How did you decide to pursue Music Therapy?
I’ve always loved music, and my mom says I was singing before I could talk. I played the piano and oboe in elementary school, and I started to teach myself guitar in high school. I always knew I wanted to use my passion for music in some way, while also being able to help others. In the span of a few months, both my private voice teacher and my high school choir teacher told me about Music Therapy. So I started researching what it took to become a Music Therapist, and after that, I was determined! It so perfectly combined my passions. It was definitely challenging at times, but I’m grateful to be doing such meaningful work.

Can you tell us a few of your favorite Music Therapy stories? One funny, one touching?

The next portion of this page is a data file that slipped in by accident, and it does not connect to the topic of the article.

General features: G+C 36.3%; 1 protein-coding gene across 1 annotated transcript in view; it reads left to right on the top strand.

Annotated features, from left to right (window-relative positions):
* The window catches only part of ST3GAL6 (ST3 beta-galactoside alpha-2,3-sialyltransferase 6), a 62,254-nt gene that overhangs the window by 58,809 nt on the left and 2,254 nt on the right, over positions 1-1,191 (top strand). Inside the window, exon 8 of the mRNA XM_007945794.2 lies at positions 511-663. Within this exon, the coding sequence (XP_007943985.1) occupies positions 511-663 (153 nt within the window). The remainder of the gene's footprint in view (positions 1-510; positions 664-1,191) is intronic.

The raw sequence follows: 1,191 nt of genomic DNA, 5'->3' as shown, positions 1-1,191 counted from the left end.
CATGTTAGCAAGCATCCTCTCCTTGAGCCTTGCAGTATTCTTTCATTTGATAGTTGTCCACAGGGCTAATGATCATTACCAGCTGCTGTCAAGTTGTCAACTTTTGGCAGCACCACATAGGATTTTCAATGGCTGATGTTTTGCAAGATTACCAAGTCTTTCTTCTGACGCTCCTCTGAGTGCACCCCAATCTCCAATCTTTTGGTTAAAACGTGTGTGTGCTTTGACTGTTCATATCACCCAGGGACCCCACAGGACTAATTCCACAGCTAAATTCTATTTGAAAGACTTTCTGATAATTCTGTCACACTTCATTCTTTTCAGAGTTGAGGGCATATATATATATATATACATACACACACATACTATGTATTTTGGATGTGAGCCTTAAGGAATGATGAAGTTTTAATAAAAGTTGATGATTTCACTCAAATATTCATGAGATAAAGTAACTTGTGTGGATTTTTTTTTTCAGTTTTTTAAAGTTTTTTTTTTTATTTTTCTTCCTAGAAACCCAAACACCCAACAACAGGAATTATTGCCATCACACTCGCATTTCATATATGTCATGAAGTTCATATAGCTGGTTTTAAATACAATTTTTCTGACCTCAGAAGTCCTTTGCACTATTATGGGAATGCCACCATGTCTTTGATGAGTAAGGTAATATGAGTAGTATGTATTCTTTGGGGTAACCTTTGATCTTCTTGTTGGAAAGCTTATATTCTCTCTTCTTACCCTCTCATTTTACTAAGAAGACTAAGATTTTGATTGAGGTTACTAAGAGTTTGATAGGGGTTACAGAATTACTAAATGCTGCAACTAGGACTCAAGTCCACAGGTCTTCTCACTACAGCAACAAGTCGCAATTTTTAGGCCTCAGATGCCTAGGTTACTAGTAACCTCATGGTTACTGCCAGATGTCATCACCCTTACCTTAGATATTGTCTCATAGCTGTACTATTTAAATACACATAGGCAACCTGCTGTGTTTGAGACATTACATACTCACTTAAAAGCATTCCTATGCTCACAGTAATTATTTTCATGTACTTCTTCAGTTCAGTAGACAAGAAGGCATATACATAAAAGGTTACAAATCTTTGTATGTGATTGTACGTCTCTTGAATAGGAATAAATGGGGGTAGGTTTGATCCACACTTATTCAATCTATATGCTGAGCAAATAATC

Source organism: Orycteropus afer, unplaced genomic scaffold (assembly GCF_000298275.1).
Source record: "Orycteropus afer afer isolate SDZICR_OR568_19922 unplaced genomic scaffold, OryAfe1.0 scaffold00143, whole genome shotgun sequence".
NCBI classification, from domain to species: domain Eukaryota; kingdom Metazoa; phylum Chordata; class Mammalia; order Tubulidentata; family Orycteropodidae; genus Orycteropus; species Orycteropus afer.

One of the funniest Music Therapy memories I have took place at one of my practicum sites in college. It was right around Halloween, so I planned a dancing activity for my session with kids. Since it was Halloween, I obviously decided to do “Thriller” by Michael Jackson. I was rushing to get to the session and downloaded the song to my phone right before I left – I had no service at the school, so everything had to be downloaded beforehand since I couldn’t access the internet. Everyone was so excited to hear “Thriller” when we started, but a little over a minute into the song, I realized I downloaded a version that was ONLY the background music. Once I realized this, I started singing to distract from my mistake. I kept leading as if nothing was wrong since we were in the middle of the activity, but I was so thrown off that I forgot half of the words to the song! I laugh every time I hear “Thriller” now.